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ECRI–Boston Scientific Settlement Raises Transparency Issues


Posted by mddiadmin on December 1, 2007

 
Lerner
 
ECRI's Lerner: Intelligent decisions.

When the ECRI Institute (Plymouth Meeting, PA) brought suit against then Guidant Corp., now a wholly owned business unit of Boston Scientific Corp. (Natick, MA), many medtech industry observers saw the case as a potential forum on medical device pricing transparency. At issue was ECRI's right to continue publishing the prices paid by hospitals for a number of medtech products, notably, in the dispute with Guidant, cardiac rhythm management devices such as pacemakers and implantable cardioverter-defibrillators (ICDs).

ECRI had been publishing this information in its PriceGuide without incident since 1996. In May 2004, however, Guidant sent a cease-and-desist letter to ECRI, requesting that all pricing information about its products be removed from the PriceGuide database. Guidant asserted that disclosing such information violated its confidentially agreements with the hospitals that were supplying the information. In attempting to comply with Guidant's requests, ECRI initiated a number of actions, including the removal of sample pricing information and directions to PriceGuide users not to disclose any pricing data protected by confidentiality agreements.

When Guidant persisted and maintained that such actions were insufficient for safeguarding the integrity of its confidential pricing agreements, ECRI filed suit on May 3, 2006, in the U.S. District Court for the Eastern District of Pennsylvania. Guidant countersued, alleging that ECRI had interfered with the contracts between the company and its customers and had also misappropriated its trade secrets by obtaining such confidential pricing information.

Meyers
 
Meyers: No legal precedent.
 

The case was scheduled to go to trial on December 3, but several weeks earlier, on November 19, the two parties announced that they had reached a settlement.

Under terms agreed to by ECRI and Boston Scientific, details of the agreement could not be disclosed. However, Jeffrey C. Lerner, PhD, president and CEO of ECRI, said that the firm would continue to publish the PriceGuide, including information about Boston Scientific's Guidant brand of CRM devices.

Lerner says that ECRI will continue to obtain, benchmark, and publish medtech pricing information that is voluntarily supplied, so long as that information does not violate confidentiality agreements between hospitals and medtech manufacturers. Despite the Guidant lawsuit, he says ECRI does not consider its relationship with the medtech manufacturing community to be an adversarial one.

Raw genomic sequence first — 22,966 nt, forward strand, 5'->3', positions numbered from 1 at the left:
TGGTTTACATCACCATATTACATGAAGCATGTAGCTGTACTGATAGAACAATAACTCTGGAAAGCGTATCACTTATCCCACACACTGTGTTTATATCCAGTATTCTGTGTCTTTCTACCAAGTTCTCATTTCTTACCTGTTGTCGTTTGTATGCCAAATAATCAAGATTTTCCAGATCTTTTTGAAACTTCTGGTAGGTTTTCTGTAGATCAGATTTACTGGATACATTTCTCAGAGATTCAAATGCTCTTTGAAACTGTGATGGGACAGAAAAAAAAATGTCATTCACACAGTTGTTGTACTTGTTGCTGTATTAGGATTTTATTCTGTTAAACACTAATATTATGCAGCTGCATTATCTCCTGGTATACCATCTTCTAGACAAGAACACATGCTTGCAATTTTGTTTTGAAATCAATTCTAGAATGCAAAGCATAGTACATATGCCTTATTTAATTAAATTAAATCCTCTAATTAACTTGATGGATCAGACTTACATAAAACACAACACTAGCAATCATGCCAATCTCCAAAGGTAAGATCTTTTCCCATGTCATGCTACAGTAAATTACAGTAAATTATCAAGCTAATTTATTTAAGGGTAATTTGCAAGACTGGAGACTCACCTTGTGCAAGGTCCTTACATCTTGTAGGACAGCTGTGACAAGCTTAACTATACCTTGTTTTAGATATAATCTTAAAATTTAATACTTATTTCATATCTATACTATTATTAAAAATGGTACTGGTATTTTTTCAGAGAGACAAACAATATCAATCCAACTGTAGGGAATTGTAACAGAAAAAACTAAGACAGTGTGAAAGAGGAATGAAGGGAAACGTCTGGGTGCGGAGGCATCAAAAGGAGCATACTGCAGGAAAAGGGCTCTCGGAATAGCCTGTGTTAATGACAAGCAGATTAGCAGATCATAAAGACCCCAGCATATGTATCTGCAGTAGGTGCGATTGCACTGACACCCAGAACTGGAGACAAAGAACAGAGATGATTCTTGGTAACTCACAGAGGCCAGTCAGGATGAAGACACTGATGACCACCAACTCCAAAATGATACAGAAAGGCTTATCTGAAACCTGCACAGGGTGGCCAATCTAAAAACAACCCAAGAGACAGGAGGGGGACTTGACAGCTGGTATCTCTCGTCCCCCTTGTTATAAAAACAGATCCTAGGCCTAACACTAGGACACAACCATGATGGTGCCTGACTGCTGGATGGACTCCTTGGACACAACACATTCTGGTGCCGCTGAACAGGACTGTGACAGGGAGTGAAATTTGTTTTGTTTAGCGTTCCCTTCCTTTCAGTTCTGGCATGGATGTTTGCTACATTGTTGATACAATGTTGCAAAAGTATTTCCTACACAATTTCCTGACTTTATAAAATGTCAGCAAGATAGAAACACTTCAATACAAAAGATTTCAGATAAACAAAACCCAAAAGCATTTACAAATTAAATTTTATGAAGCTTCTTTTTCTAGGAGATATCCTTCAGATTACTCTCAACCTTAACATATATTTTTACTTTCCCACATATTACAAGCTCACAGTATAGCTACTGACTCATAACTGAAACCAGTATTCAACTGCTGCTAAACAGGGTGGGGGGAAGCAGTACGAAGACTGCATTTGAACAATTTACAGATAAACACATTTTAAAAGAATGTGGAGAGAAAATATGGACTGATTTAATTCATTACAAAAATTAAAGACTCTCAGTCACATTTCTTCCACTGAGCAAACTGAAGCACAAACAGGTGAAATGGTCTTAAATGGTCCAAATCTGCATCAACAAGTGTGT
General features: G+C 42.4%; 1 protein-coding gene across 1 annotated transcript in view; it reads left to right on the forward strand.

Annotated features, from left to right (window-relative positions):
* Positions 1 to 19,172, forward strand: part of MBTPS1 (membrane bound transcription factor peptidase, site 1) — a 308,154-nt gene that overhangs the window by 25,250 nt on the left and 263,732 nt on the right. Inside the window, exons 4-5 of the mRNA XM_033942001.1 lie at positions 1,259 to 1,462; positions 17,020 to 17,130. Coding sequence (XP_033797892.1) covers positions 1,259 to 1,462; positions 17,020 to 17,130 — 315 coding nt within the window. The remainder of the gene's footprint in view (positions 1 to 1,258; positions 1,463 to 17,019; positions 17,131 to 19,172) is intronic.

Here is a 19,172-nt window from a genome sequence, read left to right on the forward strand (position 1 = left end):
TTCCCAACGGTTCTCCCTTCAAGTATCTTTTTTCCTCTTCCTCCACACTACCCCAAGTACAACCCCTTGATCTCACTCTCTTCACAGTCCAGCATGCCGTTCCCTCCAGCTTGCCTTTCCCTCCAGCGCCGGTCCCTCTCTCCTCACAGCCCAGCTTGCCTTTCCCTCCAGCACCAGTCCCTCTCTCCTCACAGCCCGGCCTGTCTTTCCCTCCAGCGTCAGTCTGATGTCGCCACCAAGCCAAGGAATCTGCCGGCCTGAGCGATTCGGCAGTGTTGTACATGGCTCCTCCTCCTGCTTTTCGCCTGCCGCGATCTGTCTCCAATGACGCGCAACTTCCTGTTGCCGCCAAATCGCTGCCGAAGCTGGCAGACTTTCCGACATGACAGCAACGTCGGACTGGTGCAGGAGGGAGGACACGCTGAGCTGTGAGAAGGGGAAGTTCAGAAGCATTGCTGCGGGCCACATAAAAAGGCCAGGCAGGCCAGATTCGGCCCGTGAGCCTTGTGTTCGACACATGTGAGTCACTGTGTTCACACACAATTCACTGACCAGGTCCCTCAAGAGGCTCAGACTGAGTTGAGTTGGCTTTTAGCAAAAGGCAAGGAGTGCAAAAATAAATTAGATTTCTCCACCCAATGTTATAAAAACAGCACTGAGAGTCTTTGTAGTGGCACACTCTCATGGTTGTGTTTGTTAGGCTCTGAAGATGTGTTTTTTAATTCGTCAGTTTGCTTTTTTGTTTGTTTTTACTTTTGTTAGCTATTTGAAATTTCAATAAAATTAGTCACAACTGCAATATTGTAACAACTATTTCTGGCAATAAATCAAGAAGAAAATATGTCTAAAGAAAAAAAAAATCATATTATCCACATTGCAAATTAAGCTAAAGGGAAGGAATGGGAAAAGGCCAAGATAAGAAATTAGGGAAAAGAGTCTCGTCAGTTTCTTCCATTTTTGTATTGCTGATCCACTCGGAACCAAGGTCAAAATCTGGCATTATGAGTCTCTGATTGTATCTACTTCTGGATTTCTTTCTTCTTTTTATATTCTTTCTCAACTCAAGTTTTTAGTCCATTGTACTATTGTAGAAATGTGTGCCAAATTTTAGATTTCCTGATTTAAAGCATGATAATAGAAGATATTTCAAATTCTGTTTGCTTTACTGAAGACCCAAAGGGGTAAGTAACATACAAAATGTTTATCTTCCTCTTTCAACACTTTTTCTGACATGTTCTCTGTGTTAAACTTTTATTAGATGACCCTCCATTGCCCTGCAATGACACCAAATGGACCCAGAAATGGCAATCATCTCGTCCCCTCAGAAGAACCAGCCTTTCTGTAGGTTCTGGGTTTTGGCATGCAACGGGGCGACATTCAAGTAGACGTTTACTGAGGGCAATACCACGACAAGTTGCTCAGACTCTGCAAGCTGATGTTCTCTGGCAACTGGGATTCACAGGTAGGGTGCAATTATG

Levy
 
Public Citizen's Levy: Unfair substitution.

“Nothing could be further from the truth,” he says. “ECRI has excellent relationships with the vast majority of medtech manufacturers. But the issue here is one of public policy, specifically whether the customer—in this case, the hospital—has the right to secure the necessary information to make intelligent purchase decisions that are in the best interest of the healthcare facility, and ultimately, the patient.”

Joyce S. Meyers, an attorney with Montgomery, McCracken, Walker & Rhoads LLP (Philadelphia), who represented ECRI in the settlement, said she could not discuss details of the agreement. During her preparation for the case, however, she encountered a number of hospital administrators and purchasing agents who were unaware of the details of the confidentiality clauses in their contracts with Guidant. “From the beginning, this was a very difficult case with no legal precedent,” says Meyers, who heads up her firm's first amendment and media practice group. She says the case raised “a number of important issues, including whether or not a contractual provision can be enforced on a third-party who has no awareness of it.”

According to Paul Allan Levy, an attorney with Public Citizen (Washington, DC), a nonprofit consumer advocacy organization, enforcement by way of a stand-in defendant isn't an appropriate use of the legal system. “If Boston Scientific or any other device manufacturer has an issue with customers allegedly violating the confidentiality clause of their pricing agreements, then they should take it up with their customers—the hospitals,” he says. “But they don't want to risk offending their customers, so they go after third-party ECRI and make them a substitute defendant.”